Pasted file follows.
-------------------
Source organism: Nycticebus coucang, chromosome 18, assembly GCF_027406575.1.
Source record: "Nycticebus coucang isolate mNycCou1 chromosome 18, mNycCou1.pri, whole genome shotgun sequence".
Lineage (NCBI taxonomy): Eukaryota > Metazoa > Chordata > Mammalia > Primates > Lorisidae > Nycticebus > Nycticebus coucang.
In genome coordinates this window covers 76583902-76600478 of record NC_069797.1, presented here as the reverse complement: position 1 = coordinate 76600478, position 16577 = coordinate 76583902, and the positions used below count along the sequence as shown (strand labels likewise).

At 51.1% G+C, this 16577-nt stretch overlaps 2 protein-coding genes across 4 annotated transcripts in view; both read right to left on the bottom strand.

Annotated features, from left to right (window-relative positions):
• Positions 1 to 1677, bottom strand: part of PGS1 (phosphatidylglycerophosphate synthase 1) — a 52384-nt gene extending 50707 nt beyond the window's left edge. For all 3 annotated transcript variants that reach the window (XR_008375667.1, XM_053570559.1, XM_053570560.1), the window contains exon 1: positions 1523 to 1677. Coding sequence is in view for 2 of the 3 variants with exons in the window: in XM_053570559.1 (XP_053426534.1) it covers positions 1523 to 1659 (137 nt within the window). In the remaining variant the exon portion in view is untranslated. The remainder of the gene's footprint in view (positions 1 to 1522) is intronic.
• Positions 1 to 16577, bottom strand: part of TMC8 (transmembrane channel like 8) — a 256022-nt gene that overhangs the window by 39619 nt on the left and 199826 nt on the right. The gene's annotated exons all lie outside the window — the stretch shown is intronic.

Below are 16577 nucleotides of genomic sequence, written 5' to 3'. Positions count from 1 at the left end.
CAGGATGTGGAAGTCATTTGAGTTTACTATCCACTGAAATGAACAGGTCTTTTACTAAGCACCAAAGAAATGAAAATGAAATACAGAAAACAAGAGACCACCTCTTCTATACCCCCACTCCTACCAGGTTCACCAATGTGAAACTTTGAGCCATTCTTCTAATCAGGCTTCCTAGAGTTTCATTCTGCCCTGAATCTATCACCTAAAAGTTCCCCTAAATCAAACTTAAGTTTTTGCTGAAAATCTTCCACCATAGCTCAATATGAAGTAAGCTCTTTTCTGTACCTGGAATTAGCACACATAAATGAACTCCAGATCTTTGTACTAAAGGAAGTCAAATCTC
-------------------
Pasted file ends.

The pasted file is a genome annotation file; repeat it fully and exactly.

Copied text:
Source organism: Nycticebus coucang, chromosome 18, assembly GCF_027406575.1.
Source record: "Nycticebus coucang isolate mNycCou1 chromosome 18, mNycCou1.pri, whole genome shotgun sequence".
Lineage (NCBI taxonomy): Eukaryota > Metazoa > Chordata > Mammalia > Primates > Lorisidae > Nycticebus > Nycticebus coucang.
In genome coordinates this window covers 76583902-76600478 of record NC_069797.1, presented here as the reverse complement: position 1 = coordinate 76600478, position 16577 = coordinate 76583902, and the positions used below count along the sequence as shown (strand labels likewise).

At 51.1% G+C, this 16577-nt stretch overlaps 2 protein-coding genes across 4 annotated transcripts in view; both read right to left on the bottom strand.

Annotated features, from left to right (window-relative positions):
• Positions 1 to 1677, bottom strand: part of PGS1 (phosphatidylglycerophosphate synthase 1) — a 52384-nt gene extending 50707 nt beyond the window's left edge. For all 3 annotated transcript variants that reach the window (XR_008375667.1, XM_053570559.1, XM_053570560.1), the window contains exon 1: positions 1523 to 1677. Coding sequence is in view for 2 of the 3 variants with exons in the window: in XM_053570559.1 (XP_053426534.1) it covers positions 1523 to 1659 (137 nt within the window). In the remaining variant the exon portion in view is untranslated. The remainder of the gene's footprint in view (positions 1 to 1522) is intronic.
• Positions 1 to 16577, bottom strand: part of TMC8 (transmembrane channel like 8) — a 256022-nt gene that overhangs the window by 39619 nt on the left and 199826 nt on the right. The gene's annotated exons all lie outside the window — the stretch shown is intronic.

Below are 16577 nucleotides of genomic sequence, written 5' to 3'. Positions count from 1 at the left end.
CAGGATGTGGAAGTCATTTGAGTTTACTATCCACTGAAATGAACAGGTCTTTTACTAAGCACCAAAGAAATGAAAATGAAATACAGAAAACAAGAGACCACCTCTTCTATACCCCCACTCCTACCAGGTTCACCAATGTGAAACTTTGAGCCATTCTTCTAATCAGGCTTCCTAGAGTTTCATTCTGCCCTGAATCTATCACCTAAAAGTTCCCCTAAATCAAACTTAAGTTTTTGCTGAAAATCTTCCACCATAGCTCAATATGAAGTAAGCTCTTTTCTGTACCTGGAATTAGCACACATAAATGAACTCCAGATCTTTGTACTAAAGGAAGTCAAATCTC